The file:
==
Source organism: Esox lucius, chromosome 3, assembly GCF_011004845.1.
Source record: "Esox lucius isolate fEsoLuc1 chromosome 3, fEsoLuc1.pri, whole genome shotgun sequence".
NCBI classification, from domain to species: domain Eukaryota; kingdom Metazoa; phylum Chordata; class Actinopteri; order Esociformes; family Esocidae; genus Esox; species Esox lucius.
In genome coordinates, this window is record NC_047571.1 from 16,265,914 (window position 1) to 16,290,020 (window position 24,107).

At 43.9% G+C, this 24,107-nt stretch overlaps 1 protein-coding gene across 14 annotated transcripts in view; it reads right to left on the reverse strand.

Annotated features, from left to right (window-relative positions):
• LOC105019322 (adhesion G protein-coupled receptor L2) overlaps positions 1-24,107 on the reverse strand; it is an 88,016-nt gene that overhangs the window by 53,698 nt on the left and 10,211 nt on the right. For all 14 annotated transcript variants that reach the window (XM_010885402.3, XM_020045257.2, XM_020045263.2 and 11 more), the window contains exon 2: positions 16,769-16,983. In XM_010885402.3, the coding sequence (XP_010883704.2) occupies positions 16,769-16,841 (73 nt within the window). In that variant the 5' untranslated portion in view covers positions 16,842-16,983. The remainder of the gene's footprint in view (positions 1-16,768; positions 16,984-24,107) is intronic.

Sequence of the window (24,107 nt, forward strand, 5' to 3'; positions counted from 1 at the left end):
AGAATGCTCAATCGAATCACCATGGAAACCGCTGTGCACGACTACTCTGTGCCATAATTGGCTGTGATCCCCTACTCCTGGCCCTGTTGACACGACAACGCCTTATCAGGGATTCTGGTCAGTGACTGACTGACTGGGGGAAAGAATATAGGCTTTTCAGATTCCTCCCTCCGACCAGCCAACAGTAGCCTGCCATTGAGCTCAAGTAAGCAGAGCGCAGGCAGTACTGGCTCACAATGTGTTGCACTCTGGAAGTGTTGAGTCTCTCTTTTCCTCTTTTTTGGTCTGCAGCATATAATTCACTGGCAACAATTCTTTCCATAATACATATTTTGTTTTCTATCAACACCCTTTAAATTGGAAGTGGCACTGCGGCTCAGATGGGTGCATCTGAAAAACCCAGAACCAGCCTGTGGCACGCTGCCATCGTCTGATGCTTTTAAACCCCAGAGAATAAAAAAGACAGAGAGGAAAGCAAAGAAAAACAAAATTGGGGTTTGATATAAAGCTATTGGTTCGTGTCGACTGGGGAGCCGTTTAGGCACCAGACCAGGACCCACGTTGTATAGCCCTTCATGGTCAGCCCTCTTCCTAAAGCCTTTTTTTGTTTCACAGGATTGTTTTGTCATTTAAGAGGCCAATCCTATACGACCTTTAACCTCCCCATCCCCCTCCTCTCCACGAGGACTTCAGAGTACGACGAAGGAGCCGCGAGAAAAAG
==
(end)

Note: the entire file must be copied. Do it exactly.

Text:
Source organism: Esox lucius, chromosome 3, assembly GCF_011004845.1.
Source record: "Esox lucius isolate fEsoLuc1 chromosome 3, fEsoLuc1.pri, whole genome shotgun sequence".
NCBI classification, from domain to species: domain Eukaryota; kingdom Metazoa; phylum Chordata; class Actinopteri; order Esociformes; family Esocidae; genus Esox; species Esox lucius.
In genome coordinates, this window is record NC_047571.1 from 16,265,914 (window position 1) to 16,290,020 (window position 24,107).

At 43.9% G+C, this 24,107-nt stretch overlaps 1 protein-coding gene across 14 annotated transcripts in view; it reads right to left on the reverse strand.

Annotated features, from left to right (window-relative positions):
• LOC105019322 (adhesion G protein-coupled receptor L2) overlaps positions 1-24,107 on the reverse strand; it is an 88,016-nt gene that overhangs the window by 53,698 nt on the left and 10,211 nt on the right. For all 14 annotated transcript variants that reach the window (XM_010885402.3, XM_020045257.2, XM_020045263.2 and 11 more), the window contains exon 2: positions 16,769-16,983. In XM_010885402.3, the coding sequence (XP_010883704.2) occupies positions 16,769-16,841 (73 nt within the window). In that variant the 5' untranslated portion in view covers positions 16,842-16,983. The remainder of the gene's footprint in view (positions 1-16,768; positions 16,984-24,107) is intronic.

Sequence of the window (24,107 nt, forward strand, 5' to 3'; positions counted from 1 at the left end):
AGAATGCTCAATCGAATCACCATGGAAACCGCTGTGCACGACTACTCTGTGCCATAATTGGCTGTGATCCCCTACTCCTGGCCCTGTTGACACGACAACGCCTTATCAGGGATTCTGGTCAGTGACTGACTGACTGGGGGAAAGAATATAGGCTTTTCAGATTCCTCCCTCCGACCAGCCAACAGTAGCCTGCCATTGAGCTCAAGTAAGCAGAGCGCAGGCAGTACTGGCTCACAATGTGTTGCACTCTGGAAGTGTTGAGTCTCTCTTTTCCTCTTTTTTGGTCTGCAGCATATAATTCACTGGCAACAATTCTTTCCATAATACATATTTTGTTTTCTATCAACACCCTTTAAATTGGAAGTGGCACTGCGGCTCAGATGGGTGCATCTGAAAAACCCAGAACCAGCCTGTGGCACGCTGCCATCGTCTGATGCTTTTAAACCCCAGAGAATAAAAAAGACAGAGAGGAAAGCAAAGAAAAACAAAATTGGGGTTTGATATAAAGCTATTGGTTCGTGTCGACTGGGGAGCCGTTTAGGCACCAGACCAGGACCCACGTTGTATAGCCCTTCATGGTCAGCCCTCTTCCTAAAGCCTTTTTTTGTTTCACAGGATTGTTTTGTCATTTAAGAGGCCAATCCTATACGACCTTTAACCTCCCCATCCCCCTCCTCTCCACGAGGACTTCAGAGTACGACGAAGGAGCCGCGAGAAAAAG